Popular shows AT1 maturity

But even if the AT1 market is losing discipline in some areas, as new money floods in, it has also gained more control in other respects.

After the market was spooked in 2016 by the prospect of Deutsche Bank missing coupon payments, an outsider would be forgiven for thinking that if AT1s were written off completely the reaction would be apocalyptic. Yet when this happened in the Popular resolution (see p26 for article on bank resolution) the market absorbed the shock with ease. 

“Compare the maximum distributable amount and payment risk concern of early 2016 and the sell-off that caused with the much more real credit events of 2017 and the lack of contagion there,” says Donlon. “This shows a real maturity.” 

Bondholders are now in step with regulators in accepting that AT1s will be bailed in if necessary. 

“Investors have gone away from the idea that any tier one or debt issue product is never going to absorb a loss, which was potentially some of the thinking going into the crisis,” says Agarwal. “Now that people have experienced a reasonable amount of failures and we are talking about resolution capital in senior debt format, I think the penny has dropped.”

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The potential for a shock is also diminished by the reactions of specialist investors looking to profit from panic.

“You have investors who are financials experts as opposed to AT1 specialists or credit specialists. They see volatile situations as an opportunity for superior credit selection,” says Donlon. “They step in and take advantage of any sell-off and that’s why these sell-offs have been so isolated.”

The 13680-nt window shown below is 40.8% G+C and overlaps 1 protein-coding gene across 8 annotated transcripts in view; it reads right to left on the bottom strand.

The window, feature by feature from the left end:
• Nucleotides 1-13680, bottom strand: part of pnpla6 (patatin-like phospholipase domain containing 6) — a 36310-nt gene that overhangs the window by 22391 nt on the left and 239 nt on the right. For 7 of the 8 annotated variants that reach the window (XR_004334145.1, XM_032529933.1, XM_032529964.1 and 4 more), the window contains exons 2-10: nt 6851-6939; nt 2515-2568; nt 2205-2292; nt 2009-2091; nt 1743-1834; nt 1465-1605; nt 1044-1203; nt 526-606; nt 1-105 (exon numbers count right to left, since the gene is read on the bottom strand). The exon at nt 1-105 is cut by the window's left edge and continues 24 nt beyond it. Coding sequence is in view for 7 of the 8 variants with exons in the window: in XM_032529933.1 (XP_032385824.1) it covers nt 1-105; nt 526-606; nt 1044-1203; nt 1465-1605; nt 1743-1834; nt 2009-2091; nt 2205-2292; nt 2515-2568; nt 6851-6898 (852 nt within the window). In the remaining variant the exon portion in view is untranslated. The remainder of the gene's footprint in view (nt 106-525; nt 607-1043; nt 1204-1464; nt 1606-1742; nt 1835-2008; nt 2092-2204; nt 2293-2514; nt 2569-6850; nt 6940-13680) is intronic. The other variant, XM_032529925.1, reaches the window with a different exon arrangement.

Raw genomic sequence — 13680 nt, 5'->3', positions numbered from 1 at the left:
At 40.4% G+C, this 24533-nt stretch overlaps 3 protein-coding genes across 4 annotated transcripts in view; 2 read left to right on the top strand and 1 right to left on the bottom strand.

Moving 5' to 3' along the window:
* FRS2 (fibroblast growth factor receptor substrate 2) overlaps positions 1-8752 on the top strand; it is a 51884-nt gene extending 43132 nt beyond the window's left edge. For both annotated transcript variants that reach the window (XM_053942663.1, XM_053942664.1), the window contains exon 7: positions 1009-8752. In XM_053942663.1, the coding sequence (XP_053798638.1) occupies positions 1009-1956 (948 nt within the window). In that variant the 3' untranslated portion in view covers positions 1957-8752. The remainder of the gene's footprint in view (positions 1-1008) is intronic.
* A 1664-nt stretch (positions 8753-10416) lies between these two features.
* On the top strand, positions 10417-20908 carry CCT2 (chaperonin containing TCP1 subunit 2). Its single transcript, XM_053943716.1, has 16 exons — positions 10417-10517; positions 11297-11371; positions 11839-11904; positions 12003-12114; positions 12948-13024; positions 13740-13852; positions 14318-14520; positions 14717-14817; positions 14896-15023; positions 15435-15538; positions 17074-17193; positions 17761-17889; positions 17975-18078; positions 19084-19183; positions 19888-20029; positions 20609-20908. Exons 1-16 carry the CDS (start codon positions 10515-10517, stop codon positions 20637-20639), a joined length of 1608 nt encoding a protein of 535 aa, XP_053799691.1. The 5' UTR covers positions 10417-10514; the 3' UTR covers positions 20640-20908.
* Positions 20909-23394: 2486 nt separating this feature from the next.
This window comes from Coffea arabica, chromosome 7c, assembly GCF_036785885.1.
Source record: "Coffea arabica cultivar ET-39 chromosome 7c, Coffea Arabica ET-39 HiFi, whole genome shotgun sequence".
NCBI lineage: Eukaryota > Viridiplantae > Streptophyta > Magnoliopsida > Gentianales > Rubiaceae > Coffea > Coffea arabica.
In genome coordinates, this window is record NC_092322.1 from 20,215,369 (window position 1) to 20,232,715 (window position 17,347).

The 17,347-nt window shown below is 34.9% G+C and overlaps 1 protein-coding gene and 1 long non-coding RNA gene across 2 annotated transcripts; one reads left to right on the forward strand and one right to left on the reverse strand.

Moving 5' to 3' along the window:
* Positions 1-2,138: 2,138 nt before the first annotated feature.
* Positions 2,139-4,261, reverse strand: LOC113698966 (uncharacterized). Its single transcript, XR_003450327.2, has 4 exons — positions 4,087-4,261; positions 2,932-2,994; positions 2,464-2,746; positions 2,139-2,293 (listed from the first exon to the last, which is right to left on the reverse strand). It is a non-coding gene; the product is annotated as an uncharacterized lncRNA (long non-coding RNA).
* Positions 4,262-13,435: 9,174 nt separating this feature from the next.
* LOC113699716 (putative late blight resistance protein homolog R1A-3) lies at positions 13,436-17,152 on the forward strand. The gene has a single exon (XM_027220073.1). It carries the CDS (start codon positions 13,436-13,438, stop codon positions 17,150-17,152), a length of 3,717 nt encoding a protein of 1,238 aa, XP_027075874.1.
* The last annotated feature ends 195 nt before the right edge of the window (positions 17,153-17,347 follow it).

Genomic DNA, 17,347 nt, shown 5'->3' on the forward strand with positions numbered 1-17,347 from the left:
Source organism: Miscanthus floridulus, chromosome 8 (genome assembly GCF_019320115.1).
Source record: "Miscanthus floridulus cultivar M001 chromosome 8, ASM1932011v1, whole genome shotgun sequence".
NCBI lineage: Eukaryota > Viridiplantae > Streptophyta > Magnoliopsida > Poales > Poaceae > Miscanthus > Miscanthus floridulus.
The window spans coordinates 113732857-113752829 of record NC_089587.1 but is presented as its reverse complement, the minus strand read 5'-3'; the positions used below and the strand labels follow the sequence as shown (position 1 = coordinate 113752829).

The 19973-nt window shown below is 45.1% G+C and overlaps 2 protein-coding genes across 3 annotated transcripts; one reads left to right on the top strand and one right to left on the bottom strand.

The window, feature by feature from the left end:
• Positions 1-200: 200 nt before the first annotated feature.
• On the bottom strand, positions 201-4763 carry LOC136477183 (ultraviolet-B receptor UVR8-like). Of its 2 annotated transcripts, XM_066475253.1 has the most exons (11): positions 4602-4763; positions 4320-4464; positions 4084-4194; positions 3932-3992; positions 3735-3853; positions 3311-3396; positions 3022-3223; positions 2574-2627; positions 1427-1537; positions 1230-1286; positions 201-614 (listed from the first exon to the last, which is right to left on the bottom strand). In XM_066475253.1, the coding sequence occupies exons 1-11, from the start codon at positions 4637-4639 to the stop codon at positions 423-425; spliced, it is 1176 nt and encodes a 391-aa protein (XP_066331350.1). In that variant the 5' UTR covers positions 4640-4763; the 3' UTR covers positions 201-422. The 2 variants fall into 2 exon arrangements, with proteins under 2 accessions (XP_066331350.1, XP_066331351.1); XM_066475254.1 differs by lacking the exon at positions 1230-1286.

Rather than dulling the shine of AT1s, the Popular resolution actually boosted the perception of value they offer relative to tier two. Popular’s tier two notes were converted to equity after the AT1s, but given that the entity was sold to Santander for €1, the distinction between how the two asset classes were treated is rather academic. The resolution underlined that if a bank reaches its point of non-viability (PONV), tier two hardly offers more protection for investors than AT1. 

“People are asking ‘am I not better in tier one than tier two, so that I get at least 250bp of extra yield for risk which is likely to be the same?’” says Agarwal. “The compression between tier one and tier two is probably the right trade.”

The Popular resolution also shed light on questions about the structure of AT1s. Some bonds have a trigger when the common equity tier one (CET1) ratio falls below 5.125%, and others when it falls below 7%. But the way in which Popular failed made these distinctions seem irrelevant.